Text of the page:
London gallery opens, features urban photos

Tuesday, April 7th, 2009

Batman and Robin kissing

AND TO THINK IT TOOK US 70 YEARS TO MAKE A MOVE...GOOD THING SUPER HEROES DON’T AGE. Terry Richardson’s Batman and Robin piece is one of many urban and youth-centric shots featured in the Community Outreach Gallery’s 8 Photographers.

The 8 Photographers exhibit at London’s new Community Outreach Gallery features urban photographs taken over a 60-year span.

“The show is made up of a group of photographs that I’ve collected over the years before I started the gallery,” says gallery owner and curator Paul Bright.

“I’ve been collecting art for quite a while now, so I already had some of the work. We wanted the first show to have some impact.”

The exhibit features photographers like Larry Clark, director of Kids and Bully, and Ed Templeton, founder of Toy Machine skateboards.

“[These] artists are quite recognizable, so we wanted to start off with something that would have a broad appeal, nothing too obscure or difficult,” Bright says.

The artists’ work focuses on society’s outer edge, showcasing gang culture and youth subcultures like skateboarding.

“This type of photography is starting to be taken more and more seriously,” Bright says. “[Featured photographers] like WeeGee, Clark, and [Josh] Wildman were doing this stuff in the ’50s, ’60s, and ’70s.

“Now there’s a new group of younger photographers that are also doing this style of photography. It’s become incredibly influential in popular culture, commercials and print ads.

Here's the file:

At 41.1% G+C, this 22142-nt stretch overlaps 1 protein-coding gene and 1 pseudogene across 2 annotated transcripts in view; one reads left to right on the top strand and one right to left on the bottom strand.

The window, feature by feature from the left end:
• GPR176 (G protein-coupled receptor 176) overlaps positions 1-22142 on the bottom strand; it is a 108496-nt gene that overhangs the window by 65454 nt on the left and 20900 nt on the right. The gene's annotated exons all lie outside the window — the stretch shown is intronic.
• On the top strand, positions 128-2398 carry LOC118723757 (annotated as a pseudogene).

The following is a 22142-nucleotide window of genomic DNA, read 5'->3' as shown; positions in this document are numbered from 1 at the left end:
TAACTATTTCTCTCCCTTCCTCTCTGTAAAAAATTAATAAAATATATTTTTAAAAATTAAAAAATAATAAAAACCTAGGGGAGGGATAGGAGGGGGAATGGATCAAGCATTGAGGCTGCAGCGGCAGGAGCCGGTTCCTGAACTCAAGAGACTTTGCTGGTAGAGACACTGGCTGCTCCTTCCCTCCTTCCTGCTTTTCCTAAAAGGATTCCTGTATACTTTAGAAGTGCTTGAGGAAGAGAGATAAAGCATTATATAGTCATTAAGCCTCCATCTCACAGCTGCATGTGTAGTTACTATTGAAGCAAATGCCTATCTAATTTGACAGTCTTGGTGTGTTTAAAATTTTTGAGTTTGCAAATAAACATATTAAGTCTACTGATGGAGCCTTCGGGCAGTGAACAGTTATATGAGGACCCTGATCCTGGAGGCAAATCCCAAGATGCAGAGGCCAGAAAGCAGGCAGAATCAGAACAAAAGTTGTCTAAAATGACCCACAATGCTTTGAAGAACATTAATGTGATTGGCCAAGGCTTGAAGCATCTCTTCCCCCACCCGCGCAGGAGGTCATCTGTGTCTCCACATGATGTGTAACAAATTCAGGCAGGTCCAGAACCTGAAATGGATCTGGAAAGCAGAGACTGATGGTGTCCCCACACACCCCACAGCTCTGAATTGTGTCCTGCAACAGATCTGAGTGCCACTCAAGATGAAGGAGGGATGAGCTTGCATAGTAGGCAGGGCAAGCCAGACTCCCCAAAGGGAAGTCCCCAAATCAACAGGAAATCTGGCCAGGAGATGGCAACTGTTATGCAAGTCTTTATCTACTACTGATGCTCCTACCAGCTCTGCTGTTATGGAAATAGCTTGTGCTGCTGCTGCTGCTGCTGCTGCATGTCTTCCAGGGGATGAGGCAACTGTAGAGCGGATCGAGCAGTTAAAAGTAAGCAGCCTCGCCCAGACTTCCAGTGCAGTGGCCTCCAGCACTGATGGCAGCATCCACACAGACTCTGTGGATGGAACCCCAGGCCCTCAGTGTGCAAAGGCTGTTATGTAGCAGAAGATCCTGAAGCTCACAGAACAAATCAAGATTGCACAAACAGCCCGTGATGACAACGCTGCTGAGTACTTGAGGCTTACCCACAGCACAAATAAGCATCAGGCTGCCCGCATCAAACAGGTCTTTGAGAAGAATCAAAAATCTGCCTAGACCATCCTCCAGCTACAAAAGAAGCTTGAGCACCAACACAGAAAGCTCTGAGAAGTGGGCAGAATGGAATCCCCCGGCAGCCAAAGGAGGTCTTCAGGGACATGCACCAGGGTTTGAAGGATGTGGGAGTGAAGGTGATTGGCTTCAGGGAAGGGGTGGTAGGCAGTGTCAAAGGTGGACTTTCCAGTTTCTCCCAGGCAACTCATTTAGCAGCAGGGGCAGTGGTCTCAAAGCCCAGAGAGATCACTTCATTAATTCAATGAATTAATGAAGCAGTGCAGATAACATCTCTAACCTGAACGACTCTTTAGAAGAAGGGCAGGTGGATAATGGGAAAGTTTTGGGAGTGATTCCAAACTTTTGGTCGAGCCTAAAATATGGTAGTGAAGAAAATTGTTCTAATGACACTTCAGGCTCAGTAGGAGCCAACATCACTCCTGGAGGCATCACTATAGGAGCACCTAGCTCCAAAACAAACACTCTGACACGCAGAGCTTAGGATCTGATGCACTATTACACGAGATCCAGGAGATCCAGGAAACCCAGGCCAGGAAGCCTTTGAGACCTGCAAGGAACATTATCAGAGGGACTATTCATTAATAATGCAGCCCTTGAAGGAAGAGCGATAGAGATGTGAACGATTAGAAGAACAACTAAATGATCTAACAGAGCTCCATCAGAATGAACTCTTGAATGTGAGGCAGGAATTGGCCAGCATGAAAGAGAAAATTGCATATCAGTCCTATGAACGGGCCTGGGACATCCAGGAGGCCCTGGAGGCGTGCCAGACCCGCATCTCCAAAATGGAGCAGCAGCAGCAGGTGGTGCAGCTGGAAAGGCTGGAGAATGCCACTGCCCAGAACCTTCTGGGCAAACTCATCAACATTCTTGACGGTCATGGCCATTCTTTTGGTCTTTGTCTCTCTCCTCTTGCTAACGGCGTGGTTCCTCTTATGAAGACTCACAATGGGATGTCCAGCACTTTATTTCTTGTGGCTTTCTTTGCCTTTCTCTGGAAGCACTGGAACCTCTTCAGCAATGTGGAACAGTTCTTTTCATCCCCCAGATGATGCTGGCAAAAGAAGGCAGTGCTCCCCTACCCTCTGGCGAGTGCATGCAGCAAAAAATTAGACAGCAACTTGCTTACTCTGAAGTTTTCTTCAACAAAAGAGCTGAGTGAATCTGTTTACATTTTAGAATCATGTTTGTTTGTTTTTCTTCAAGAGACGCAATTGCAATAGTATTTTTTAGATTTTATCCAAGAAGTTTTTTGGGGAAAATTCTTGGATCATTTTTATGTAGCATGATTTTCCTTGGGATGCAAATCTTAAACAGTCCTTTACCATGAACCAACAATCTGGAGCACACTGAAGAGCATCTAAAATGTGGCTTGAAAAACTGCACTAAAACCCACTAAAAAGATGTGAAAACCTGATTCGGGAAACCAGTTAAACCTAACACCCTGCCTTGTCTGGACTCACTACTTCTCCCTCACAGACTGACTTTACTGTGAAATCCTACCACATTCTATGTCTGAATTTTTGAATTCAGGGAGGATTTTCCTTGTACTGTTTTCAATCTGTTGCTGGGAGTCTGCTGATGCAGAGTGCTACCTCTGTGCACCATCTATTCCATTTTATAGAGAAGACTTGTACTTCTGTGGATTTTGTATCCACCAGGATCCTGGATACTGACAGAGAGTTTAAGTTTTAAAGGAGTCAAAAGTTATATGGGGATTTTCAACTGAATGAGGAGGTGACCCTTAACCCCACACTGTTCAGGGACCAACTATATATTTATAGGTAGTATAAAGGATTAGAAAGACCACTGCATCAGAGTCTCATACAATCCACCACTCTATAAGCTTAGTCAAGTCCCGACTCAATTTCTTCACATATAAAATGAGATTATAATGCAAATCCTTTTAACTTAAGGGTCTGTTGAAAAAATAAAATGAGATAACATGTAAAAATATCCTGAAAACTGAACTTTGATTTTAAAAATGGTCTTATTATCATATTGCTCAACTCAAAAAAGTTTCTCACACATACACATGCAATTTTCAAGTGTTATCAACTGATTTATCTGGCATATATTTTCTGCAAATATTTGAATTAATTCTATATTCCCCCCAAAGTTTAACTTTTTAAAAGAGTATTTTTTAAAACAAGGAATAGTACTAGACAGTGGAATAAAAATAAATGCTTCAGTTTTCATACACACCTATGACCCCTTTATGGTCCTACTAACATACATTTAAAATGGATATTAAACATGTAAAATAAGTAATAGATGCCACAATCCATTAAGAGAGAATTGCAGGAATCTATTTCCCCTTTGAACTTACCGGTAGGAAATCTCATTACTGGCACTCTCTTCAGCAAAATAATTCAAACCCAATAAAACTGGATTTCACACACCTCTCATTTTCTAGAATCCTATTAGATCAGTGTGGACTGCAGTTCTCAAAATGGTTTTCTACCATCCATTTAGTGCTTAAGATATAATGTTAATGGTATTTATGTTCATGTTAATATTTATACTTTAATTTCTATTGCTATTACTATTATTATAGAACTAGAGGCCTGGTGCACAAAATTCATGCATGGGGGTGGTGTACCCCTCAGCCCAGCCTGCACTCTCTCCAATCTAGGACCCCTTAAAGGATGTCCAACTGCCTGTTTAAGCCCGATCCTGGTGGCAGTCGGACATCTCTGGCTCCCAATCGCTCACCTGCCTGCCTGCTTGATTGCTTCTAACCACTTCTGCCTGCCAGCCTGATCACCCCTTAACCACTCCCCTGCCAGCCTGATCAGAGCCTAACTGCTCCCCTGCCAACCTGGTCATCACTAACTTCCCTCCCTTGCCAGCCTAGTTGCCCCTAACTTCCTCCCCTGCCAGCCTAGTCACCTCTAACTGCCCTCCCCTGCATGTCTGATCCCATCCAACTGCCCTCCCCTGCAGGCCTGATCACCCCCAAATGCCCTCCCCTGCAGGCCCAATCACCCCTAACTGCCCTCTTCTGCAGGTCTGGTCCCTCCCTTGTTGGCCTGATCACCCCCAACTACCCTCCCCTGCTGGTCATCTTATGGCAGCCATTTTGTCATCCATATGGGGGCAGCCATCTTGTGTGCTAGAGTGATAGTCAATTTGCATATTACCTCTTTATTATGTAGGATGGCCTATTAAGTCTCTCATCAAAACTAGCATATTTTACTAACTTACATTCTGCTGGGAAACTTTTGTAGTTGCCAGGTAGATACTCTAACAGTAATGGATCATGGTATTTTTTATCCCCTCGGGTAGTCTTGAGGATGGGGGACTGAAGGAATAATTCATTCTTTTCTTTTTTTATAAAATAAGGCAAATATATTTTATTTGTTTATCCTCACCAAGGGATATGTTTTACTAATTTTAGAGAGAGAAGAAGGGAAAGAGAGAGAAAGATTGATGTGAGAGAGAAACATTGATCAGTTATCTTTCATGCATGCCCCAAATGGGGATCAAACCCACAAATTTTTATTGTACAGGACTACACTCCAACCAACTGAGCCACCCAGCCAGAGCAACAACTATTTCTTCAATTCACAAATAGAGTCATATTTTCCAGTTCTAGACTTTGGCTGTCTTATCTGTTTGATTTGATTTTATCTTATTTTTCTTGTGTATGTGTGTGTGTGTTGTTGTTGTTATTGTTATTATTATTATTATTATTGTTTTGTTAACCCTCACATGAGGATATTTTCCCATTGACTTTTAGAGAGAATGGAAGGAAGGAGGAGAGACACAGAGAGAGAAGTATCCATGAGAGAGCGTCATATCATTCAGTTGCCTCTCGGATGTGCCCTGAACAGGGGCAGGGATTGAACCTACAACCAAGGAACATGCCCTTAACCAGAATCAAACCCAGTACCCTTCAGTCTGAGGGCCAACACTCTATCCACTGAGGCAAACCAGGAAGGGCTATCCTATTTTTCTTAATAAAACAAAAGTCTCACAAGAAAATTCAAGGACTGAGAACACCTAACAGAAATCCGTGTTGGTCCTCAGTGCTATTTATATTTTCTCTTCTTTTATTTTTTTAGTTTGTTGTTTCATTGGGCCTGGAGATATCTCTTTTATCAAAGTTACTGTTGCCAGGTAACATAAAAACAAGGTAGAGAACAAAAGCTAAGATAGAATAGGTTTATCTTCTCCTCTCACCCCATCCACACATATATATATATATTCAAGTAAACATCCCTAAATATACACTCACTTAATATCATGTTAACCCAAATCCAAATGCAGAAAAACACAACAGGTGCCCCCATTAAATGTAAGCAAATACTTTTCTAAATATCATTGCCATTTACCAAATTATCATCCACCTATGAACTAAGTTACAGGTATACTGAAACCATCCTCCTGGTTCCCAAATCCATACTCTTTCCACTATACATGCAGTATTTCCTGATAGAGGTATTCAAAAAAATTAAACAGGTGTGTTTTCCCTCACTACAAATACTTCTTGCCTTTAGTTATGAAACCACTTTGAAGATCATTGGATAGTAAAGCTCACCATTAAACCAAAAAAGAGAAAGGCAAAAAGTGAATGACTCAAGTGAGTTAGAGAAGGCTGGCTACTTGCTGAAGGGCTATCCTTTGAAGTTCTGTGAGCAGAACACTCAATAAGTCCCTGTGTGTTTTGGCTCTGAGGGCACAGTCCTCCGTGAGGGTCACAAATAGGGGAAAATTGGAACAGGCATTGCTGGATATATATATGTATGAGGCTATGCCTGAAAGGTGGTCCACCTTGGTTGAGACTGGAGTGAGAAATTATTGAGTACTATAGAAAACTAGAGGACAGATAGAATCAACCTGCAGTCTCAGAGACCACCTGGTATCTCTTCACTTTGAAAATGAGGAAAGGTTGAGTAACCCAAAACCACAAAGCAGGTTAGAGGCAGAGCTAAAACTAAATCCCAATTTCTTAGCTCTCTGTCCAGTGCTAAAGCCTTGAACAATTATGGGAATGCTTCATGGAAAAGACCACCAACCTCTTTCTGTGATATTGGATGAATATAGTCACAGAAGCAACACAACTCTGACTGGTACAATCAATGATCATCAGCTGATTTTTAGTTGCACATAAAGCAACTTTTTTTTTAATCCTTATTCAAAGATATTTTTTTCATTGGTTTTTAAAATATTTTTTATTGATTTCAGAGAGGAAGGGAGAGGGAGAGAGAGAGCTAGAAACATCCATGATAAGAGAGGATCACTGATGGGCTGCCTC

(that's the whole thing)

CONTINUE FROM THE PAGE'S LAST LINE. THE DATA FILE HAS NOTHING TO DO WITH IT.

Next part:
“A lot of magazines now have that point-and-click photography where it just looks kind of amateur but gritty and has got some real feel to it.”

Photographer Tobin Yelland’s striking pieces display images like a teen breaking a car’s windshield with a skateboard or a burning apartment with the Empire State Building in the background.

Terry Richardson’s work includes a blown-up picture of Batman and Robin French kissing.

“[The Batman photograph] is about 40 by 60 inches and it’s situated in the gallery so that when people walk by, they could see that thing from across the street,” Bright says. “It’s brought people into the gallery.”

Bright’s personal favourite is San Francisco photographer Ray Potes’ picture of Latin American guerrillas posing in the middle of a tropical forest. Potes also has a disturbing shot of a hooker under the influence standing in the middle of traffic.

“They were a really powerful group of images that I went out of my way to get [Potes] to send [me] for the show,” Bright says. “Those weren’t something I had before.”

Wildman’s work is more violent; one portrait is of a man missing teeth and sporting a big black eye.

Templeton and Ramon Muxter’s photographs feature youth culture in social settings with kids hanging out and smoking.

WeeGee’s shots are of 1940s crime scenes taken after the bodies have been removed but the blood still remains.

“This type of photography hasn’t been shown in London,” Bright says. “I don’t want to use the word ‘movement,’ but it’s certainly a genre that needs to be taken seriously.”

8 Photographers runs until Jan. 31. The Community Outreach Gallery is located at 101 Stanley St. and is open Tuesday to Saturday from 11 a.m. to 5 p.m.

"with files from Desiree Gamotin

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